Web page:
It's also important to know that having an STI does not prevent someone from being sexually healthy. The Department encourages individuals who are diagnosed with an STI to have open conversations with their partner(s) about their status. Partner Services is a free and confidential program offered by the Department that links individuals diagnosed with STIs or HIV and their partners to testing, treatment, medical care, prevention interventions and other appropriate services.

Building off the Department's ongoing efforts and commitment to Ending the Epidemic through 2024 and beyond, the Department promotes Expedited Partner Treatment (also known as Expanded Partner Therapy or EPT) to help reduce STIs. EPT is the clinical practice of providing individuals with medication or a prescription to deliver to their sexual partner(s) as presumptive treatment for chlamydia, gonorrhea, or trichomoniasis, without completing a clinical assessment of those partners. EPT means every partner is treated. 

The state is also holding its fifth annual PrEP Aware Week on October 23-29, 2023. PrEP, or pre-exposure prophylaxis, is medication that a person can take to promote their sexual health and prevent HIV. PrEP Aware Week will feature virtual and in-person events, including feature videos and social media posts developed by PrEP ambassadors from eight different community organizations. Ambassadors are individuals with experience in sexual health who are identified by community-based providers and organizations to help expand education and outreach across New York.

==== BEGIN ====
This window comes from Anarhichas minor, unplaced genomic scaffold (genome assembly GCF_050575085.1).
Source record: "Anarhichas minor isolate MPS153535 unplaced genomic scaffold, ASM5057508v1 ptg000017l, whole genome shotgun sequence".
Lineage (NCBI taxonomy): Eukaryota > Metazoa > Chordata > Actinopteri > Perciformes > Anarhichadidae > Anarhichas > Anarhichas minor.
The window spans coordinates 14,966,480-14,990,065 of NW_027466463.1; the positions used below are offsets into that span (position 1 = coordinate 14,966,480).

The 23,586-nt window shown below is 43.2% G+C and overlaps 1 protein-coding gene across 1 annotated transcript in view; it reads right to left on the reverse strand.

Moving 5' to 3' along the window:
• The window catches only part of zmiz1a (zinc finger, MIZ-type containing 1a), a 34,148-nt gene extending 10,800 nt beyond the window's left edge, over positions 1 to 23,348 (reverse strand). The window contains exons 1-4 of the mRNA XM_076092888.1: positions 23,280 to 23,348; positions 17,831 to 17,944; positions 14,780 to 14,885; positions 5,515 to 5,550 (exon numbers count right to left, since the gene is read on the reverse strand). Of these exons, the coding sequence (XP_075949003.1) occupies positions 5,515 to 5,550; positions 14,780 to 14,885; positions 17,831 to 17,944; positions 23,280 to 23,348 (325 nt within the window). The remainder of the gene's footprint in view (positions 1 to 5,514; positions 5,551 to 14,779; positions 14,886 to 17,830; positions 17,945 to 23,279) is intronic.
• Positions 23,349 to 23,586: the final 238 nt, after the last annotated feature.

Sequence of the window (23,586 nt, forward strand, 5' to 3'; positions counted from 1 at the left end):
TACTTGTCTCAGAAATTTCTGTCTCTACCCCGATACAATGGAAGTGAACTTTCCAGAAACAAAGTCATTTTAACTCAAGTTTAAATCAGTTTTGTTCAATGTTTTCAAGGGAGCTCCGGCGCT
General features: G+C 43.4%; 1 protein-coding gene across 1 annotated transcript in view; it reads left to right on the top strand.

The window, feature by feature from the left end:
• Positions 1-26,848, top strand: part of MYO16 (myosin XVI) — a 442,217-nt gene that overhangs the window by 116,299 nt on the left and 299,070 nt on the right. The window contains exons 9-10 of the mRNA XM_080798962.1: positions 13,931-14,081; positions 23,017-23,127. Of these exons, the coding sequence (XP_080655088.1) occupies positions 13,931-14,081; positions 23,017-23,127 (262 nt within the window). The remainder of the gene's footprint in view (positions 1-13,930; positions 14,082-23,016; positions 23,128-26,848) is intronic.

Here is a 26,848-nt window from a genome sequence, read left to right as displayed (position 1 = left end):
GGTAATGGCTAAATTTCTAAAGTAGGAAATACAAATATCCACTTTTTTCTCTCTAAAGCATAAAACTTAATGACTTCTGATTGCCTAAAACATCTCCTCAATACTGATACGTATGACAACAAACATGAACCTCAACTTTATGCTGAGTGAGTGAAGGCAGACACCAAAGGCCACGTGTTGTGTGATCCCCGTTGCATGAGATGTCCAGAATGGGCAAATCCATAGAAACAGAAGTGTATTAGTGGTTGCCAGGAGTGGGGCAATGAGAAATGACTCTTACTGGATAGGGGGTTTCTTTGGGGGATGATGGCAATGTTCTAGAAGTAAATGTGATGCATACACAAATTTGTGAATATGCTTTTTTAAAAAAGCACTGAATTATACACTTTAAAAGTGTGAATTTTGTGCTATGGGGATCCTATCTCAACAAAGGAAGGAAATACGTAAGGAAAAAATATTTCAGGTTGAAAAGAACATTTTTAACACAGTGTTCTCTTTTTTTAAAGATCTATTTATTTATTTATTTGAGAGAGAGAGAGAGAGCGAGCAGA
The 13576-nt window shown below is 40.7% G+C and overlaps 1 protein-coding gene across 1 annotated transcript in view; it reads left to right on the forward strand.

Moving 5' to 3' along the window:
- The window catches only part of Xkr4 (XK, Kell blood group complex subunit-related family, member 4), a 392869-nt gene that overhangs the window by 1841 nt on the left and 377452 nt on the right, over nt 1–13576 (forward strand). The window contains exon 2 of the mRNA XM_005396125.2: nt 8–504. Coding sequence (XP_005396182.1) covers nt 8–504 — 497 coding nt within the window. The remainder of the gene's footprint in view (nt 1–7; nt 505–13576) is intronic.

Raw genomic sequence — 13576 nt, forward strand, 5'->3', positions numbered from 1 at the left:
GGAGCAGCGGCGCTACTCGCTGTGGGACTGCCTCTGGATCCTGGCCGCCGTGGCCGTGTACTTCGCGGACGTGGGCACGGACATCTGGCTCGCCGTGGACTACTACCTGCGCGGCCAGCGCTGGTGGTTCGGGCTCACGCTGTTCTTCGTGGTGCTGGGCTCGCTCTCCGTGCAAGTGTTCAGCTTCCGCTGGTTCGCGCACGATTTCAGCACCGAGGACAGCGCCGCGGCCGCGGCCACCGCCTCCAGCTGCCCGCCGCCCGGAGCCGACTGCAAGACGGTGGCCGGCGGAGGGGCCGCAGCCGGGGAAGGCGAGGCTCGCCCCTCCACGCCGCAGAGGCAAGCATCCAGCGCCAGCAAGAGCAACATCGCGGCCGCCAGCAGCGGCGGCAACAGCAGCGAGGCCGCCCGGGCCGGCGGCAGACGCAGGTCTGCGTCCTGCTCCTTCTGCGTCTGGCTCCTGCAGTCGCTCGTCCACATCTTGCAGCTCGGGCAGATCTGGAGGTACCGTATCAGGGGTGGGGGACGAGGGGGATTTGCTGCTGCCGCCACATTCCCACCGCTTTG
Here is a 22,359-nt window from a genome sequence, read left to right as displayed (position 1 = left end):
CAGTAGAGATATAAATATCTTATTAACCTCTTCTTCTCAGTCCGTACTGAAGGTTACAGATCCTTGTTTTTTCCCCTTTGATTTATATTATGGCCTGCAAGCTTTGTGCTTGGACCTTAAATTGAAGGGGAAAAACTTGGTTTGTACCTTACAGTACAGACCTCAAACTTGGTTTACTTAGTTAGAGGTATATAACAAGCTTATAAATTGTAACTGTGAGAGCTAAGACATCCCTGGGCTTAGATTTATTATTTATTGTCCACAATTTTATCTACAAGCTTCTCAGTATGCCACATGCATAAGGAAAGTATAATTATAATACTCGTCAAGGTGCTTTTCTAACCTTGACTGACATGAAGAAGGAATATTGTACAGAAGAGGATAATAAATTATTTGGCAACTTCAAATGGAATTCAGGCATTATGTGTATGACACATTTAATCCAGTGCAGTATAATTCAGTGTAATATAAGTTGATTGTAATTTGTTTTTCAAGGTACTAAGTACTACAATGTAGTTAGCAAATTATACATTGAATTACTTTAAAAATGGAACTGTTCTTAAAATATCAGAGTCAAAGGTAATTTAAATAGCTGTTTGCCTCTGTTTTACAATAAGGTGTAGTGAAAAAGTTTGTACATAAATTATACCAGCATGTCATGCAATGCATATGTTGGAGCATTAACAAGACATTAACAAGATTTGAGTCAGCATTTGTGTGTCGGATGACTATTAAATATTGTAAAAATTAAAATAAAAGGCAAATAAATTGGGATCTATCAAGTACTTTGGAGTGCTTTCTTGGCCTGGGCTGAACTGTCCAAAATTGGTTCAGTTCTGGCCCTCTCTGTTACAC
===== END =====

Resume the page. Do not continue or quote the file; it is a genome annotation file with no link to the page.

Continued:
Every day, more people who are diagnosed with HIV are living longer lives. To promote the overall health and well-being of those over the age of 50 with diagnosed HIV, the Department recently announced the launch the People Aging with HIV pilot to meet the unique needs of this population with a goal of reducing health disparities facing New York State's aging HIV/AIDS population.

New Yorkers can consult with their doctor to find a PrEP provider here. PrEP is covered by Medicaid and most health insurance plans without co-pays or cost sharing. Drug manufacturers offer assistance and the Department offers a PrEP Assistance Program (PrEP-AP).

To learn more about PrEP Aware Week, visit

To find an STI provider, please visit the Provider Directory.

To learn more about how Partner Services can assist you in notifying your partners discreetly, privately, and confidentially, please view this video.